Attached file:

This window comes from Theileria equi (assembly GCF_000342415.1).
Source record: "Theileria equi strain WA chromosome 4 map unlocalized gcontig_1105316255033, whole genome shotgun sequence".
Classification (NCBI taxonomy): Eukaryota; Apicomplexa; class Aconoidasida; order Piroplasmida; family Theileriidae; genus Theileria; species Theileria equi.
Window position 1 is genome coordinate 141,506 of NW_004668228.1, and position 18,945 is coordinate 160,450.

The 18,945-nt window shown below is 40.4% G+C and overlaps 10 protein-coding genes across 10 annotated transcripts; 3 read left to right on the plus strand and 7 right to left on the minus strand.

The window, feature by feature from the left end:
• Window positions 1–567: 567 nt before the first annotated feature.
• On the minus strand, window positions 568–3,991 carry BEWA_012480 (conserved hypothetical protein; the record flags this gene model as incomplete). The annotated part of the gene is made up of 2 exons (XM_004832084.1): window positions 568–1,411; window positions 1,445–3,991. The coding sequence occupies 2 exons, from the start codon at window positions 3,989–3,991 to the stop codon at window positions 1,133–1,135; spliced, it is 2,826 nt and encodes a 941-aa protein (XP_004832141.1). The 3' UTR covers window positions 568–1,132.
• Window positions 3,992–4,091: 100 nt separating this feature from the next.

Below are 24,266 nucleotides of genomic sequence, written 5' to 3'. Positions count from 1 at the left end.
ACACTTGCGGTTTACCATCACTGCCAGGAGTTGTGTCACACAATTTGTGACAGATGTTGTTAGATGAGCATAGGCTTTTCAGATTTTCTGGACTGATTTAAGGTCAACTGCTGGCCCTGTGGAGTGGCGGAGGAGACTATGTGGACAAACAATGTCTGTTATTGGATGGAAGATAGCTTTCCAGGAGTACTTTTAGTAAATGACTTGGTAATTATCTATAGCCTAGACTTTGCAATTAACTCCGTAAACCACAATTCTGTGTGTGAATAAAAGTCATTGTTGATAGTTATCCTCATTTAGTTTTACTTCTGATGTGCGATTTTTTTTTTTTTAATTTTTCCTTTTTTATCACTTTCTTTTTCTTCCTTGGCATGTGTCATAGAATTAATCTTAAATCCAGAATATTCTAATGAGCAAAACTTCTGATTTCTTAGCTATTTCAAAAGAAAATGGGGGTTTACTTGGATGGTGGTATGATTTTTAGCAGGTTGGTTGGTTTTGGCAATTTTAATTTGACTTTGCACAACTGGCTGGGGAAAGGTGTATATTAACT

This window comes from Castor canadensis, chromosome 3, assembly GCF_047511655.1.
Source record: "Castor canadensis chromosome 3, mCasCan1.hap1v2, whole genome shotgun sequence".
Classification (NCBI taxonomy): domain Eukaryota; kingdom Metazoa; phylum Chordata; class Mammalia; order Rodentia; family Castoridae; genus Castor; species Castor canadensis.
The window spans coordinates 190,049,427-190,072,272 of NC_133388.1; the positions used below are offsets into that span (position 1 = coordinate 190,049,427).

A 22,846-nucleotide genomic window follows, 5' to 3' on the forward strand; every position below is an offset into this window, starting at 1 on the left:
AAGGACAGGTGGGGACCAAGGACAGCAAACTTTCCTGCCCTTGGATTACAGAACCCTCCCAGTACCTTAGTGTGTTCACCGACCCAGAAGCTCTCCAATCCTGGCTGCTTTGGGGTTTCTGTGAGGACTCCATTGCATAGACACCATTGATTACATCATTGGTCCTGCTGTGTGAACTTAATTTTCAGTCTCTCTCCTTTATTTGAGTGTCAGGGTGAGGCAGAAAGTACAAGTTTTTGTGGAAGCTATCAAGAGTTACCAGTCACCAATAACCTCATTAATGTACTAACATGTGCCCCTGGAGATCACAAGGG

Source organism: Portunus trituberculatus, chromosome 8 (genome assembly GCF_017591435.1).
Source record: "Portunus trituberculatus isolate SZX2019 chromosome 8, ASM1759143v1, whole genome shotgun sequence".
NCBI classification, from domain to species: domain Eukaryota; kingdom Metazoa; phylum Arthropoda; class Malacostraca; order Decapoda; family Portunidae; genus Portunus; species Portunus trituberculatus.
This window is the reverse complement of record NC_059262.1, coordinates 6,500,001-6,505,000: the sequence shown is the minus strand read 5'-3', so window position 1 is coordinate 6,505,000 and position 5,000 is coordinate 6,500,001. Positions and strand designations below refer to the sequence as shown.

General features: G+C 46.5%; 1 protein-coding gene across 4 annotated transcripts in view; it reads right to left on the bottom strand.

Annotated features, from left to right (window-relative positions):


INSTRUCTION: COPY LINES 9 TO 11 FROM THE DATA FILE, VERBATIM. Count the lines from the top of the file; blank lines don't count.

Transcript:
• Window positions 3,992–4,091: 100 nt separating this feature from the next.

Below are 24,266 nucleotides of genomic sequence, written 5' to 3'. Positions count from 1 at the left end.
ACACTTGCGGTTTACCATCACTGCCAGGAGTTGTGTCACACAATTTGTGACAGATGTTGTTAGATGAGCATAGGCTTTTCAGATTTTCTGGACTGATTTAAGGTCAACTGCTGGCCCTGTGGAGTGGCGGAGGAGACTATGTGGACAAACAATGTCTGTTATTGGATGGAAGATAGCTTTCCAGGAGTACTTTTAGTAAATGACTTGGTAATTATCTATAGCCTAGACTTTGCAATTAACTCCGTAAACCACAATTCTGTGTGTGAATAAAAGTCATTGTTGATAGTTATCCTCATTTAGTTTTACTTCTGATGTGCGATTTTTTTTTTTTTAATTTTTCCTTTTTTATCACTTTCTTTTTCTTCCTTGGCATGTGTCATAGAATTAATCTTAAATCCAGAATATTCTAATGAGCAAAACTTCTGATTTCTTAGCTATTTCAAAAGAAAATGGGGGTTTACTTGGATGGTGGTATGATTTTTAGCAGGTTGGTTGGTTTTGGCAATTTTAATTTGACTTTGCACAACTGGCTGGGGAAAGGTGTATATTAACT